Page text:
Australian prisoners sent to salt mines to build self-esteem

Mining project south-west of Alice Springs aimed at giving inmates chance to build future and solve staffing shortage

Prisoners in Australia are being offered an unusual way to defray the costs of their incarceration and to build their savings and self-esteem: by working in a salt mine.

The mining project, in the inhospitable desert about 155 miles (250km) south-west of Alice Springs, had been struggling to recruit staff and took advantage of a scheme offered by the Northern Territory government.

“I appreciate there is no small amount of humour in being the minister sending prisoners to a salt mine. The truth of the matter is that it has proven itself to be a worthwhile programme,” said John Elferink, Northern Territory’s minister for justice and correctional services.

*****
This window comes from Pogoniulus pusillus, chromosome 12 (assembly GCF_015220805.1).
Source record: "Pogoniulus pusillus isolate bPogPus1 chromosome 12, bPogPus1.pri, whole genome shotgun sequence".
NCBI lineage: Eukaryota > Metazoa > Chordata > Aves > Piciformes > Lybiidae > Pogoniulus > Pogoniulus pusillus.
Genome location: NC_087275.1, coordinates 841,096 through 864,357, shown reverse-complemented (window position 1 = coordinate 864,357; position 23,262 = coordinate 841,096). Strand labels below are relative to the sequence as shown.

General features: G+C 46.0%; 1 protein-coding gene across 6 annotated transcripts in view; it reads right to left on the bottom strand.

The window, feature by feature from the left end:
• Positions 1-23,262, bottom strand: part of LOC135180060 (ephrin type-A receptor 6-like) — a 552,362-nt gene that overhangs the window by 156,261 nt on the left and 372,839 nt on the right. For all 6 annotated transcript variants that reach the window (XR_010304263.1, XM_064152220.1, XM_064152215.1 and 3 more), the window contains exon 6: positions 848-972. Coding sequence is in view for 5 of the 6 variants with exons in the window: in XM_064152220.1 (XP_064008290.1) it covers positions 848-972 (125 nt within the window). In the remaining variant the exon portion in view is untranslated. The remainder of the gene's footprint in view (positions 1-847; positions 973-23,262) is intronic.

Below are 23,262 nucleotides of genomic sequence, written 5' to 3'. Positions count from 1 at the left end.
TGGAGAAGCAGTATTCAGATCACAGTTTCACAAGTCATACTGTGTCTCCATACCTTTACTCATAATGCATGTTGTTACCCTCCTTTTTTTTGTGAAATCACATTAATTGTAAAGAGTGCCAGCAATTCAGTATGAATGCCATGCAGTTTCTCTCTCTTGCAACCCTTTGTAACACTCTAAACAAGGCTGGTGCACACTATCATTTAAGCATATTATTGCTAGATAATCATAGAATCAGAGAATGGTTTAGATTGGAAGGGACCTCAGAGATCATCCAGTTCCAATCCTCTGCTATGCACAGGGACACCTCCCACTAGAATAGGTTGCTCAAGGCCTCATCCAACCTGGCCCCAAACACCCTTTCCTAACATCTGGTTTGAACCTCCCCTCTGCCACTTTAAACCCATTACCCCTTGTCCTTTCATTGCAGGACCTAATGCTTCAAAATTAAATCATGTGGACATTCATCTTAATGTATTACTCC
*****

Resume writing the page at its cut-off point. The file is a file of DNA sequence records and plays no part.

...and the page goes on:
“It’s work aimed at normalisation and lifting people’s self-esteem, giving them a chance to build a future for themselves.”

In pre-industrial times, salt was such a valuable commodity that it was used as payment for Roman soldiers but mining of it was so dangerous that work was often undertaken by prisoners.

The convicts working at the Karinga Lakes Potash project, a joint-venture between mining companies Rum Jungle Resources and Reward Minerals, earn wages of about A$16 (£9) an hour and are allowed to keep A$44 a week as spending money.

The government makes deductions, including jail costs and a 5% donation to a victims’ assistance fund. The rest is placed into a trust that is paid when the prisoner is released.

Northern Territory prisoners have also worked as waiters, conveyancers, retailers and labourers since the programme’s inception 12 months ago.

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